Ward-Thomas - From Where We Stand


I first came across Ward-Thomas a couple of years ago and have watched as the then teenage twins have developed and matured into one of the most promising new British country music acts for years with the potential to take America and the world by storm. Lizzy and Catherine Ward-Thomas are from deepest Hampshire, yet listening to this excellent debut album, you’d swear that they’d been raised somewhere south of the Mason-Dixon Line on a musical diet of modern country music. Possessing a raw innocence and straightforward charm that makes them terrifically appealing, the young singers’ tremendous talent and highly distinctive vocal performance is on full display throughout these dozen songs. Far better than average voices and the excellent production of Nashville’s Chris Rodriguez and Bobby Blazier highlights the set. Best of all, however, are the songs … mainly co-written by the girls with Matt Greaves and Ann Bailey. The only outside song is their version of Dougie MacLean’s Caledonia, a delicate, largely acoustic ballad with a frail female lead vocal and poetic but grounded lyrical content, they put their very own stamp on this well-covered song.

Ward-Thomas has already made an impact on BBC Radio with both The Good And The Right and Push For the Stride, having made the Radio 2 playlist. Chiming country-rock guitars, massed harmonies, sing-along chorus, leg twitchin’ rhythm and youthful energy marks the latter whilst The Good And The Right, the most straight-ahead country tune, is the one that really takes advantage of the girls’ powerful vocal style. They also show-off their mastery of a thoughtful and sensitive ballad with From Where I Stand, the combination of voices here is heavenly, with Lizzy and Catherine’s equally intimate, equally weary voices trading lead and harmony in true duo form emanating a bittersweet memory with Dan Dugmore’s ethereal pedal steel being the cream on the top. Heartbreak never sounded so good as when delivered by this pair of talented young ladies in cowboy boots. You’ll be equally mesmerised by the combination of soulful vocal harmonies and skilful yet seemingly effortless musical arrangement on the superbly written Wasted Words. This is modern country music on par with anything that the major Nashville stars are turning out.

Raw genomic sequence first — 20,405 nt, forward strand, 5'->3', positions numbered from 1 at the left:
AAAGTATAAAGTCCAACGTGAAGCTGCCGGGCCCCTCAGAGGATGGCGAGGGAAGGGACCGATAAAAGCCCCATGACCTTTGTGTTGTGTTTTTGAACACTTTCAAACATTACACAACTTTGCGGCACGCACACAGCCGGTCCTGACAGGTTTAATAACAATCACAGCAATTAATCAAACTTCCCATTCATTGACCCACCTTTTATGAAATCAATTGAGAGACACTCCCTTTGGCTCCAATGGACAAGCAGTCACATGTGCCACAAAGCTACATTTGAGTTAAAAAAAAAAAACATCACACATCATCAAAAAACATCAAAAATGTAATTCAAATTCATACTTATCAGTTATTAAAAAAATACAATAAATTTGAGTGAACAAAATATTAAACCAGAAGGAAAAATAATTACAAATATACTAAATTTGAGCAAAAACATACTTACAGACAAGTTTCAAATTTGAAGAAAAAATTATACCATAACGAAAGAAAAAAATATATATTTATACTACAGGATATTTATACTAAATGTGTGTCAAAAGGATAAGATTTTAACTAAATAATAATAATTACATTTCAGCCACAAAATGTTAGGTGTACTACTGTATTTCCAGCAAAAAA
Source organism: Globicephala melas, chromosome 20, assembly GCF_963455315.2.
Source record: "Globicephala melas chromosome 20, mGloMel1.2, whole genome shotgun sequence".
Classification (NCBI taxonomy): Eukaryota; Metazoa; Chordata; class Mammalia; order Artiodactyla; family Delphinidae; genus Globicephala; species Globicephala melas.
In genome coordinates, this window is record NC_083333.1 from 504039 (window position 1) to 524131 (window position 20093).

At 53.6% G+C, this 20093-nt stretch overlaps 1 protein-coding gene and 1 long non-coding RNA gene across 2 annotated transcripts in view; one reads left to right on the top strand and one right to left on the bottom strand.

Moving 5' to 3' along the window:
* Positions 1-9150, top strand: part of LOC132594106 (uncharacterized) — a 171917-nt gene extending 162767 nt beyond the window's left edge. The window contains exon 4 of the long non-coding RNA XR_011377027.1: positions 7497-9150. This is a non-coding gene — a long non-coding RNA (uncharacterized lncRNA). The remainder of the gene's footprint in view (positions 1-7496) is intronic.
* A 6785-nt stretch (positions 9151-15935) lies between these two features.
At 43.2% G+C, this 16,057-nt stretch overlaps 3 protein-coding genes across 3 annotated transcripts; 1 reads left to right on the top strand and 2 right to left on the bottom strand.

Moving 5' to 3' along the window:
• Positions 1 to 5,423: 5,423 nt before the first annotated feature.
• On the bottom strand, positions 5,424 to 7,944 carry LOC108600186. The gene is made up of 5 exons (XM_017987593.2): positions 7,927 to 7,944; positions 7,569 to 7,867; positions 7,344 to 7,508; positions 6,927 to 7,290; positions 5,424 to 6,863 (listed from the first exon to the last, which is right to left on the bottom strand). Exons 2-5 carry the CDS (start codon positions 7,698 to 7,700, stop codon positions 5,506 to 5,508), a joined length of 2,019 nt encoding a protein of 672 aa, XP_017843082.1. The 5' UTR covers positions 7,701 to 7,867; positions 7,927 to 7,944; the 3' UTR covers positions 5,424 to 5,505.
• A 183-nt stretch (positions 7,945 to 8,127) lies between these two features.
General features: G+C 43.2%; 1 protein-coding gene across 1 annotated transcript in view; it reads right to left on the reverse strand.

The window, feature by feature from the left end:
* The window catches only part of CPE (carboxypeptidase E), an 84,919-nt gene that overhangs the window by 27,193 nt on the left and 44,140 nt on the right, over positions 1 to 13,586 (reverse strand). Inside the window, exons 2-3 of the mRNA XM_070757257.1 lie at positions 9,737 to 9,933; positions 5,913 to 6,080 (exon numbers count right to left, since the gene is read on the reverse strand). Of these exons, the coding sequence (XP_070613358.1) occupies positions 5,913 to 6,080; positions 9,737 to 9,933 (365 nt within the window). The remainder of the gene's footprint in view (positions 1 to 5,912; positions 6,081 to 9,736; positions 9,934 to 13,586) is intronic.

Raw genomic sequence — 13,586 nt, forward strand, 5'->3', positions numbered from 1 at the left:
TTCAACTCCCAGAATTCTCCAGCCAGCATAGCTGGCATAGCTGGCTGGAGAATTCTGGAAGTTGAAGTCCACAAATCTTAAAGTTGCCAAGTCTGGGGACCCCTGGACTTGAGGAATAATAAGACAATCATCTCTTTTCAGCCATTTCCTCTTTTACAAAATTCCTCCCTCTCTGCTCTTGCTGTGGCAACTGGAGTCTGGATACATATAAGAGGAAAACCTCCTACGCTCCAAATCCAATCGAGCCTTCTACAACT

Their use of language combines both sophistication and simplicity. Like the best songwriters, they utilise real-life scenarios as with Take The Train which is based on an over-heard conversation turned into a compelling story-song. Try begins as a confessional piano ballad then develops into a melodic anthem for living a life on one’s own terms. They show off a more dynamic edgy side with Town Called Ugley. Classic-sounding country-rock with twanging guitars and deep dark rhythm sections the drums go ballistic, the piano player tickles the ivories and the guitarists snap, crackle and pop. Ward-Thomas have been out on the road, touring all across the UK and also working doing gigs and showcases around Nashville and other music venues in America’s deep south, where their uniquely ‘British-take on country music’ has been well-received. They have effectively cast aside their somewhat reserved stage manner and emerged as witty, highly professional performers who understand the dynamics of effective presentation. In short there’s a new depth of maturity to be seen in Ward-Thomas. This very cool little album is an impressive debut disc chock-full of lyrical maturity and memorably melodic songwriting. It marks them out as a singular talent to keep an eye on in today’s rapidly expanding international country music landscape.